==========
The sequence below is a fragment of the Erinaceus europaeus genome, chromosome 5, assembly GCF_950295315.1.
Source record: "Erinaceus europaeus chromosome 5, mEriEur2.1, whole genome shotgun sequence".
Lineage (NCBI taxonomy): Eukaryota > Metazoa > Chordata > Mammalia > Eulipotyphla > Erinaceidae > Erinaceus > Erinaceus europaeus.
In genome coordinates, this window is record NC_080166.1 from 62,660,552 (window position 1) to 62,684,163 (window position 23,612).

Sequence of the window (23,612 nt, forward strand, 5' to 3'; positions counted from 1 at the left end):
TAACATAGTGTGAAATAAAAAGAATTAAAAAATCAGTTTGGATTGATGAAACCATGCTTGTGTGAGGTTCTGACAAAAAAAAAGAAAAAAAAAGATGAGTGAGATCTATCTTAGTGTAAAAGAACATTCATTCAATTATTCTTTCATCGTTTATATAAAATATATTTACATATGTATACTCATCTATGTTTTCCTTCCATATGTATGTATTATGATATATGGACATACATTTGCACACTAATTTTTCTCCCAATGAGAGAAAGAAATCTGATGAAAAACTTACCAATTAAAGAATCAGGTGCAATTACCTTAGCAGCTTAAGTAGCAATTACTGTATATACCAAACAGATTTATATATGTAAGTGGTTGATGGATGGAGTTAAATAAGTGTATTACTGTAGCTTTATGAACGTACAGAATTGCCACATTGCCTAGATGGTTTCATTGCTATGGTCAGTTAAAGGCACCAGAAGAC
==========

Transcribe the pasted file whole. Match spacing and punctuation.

The sequence below is a fragment of the Erinaceus europaeus genome, chromosome 5, assembly GCF_950295315.1.
Source record: "Erinaceus europaeus chromosome 5, mEriEur2.1, whole genome shotgun sequence".
Lineage (NCBI taxonomy): Eukaryota > Metazoa > Chordata > Mammalia > Eulipotyphla > Erinaceidae > Erinaceus > Erinaceus europaeus.
In genome coordinates, this window is record NC_080166.1 from 62,660,552 (window position 1) to 62,684,163 (window position 23,612).

Sequence of the window (23,612 nt, forward strand, 5' to 3'; positions counted from 1 at the left end):
TAACATAGTGTGAAATAAAAAGAATTAAAAAATCAGTTTGGATTGATGAAACCATGCTTGTGTGAGGTTCTGACAAAAAAAAAGAAAAAAAAAGATGAGTGAGATCTATCTTAGTGTAAAAGAACATTCATTCAATTATTCTTTCATCGTTTATATAAAATATATTTACATATGTATACTCATCTATGTTTTCCTTCCATATGTATGTATTATGATATATGGACATACATTTGCACACTAATTTTTCTCCCAATGAGAGAAAGAAATCTGATGAAAAACTTACCAATTAAAGAATCAGGTGCAATTACCTTAGCAGCTTAAGTAGCAATTACTGTATATACCAAACAGATTTATATATGTAAGTGGTTGATGGATGGAGTTAAATAAGTGTATTACTGTAGCTTTATGAACGTACAGAATTGCCACATTGCCTAGATGGTTTCATTGCTATGGTCAGTTAAAGGCACCAGAAGAC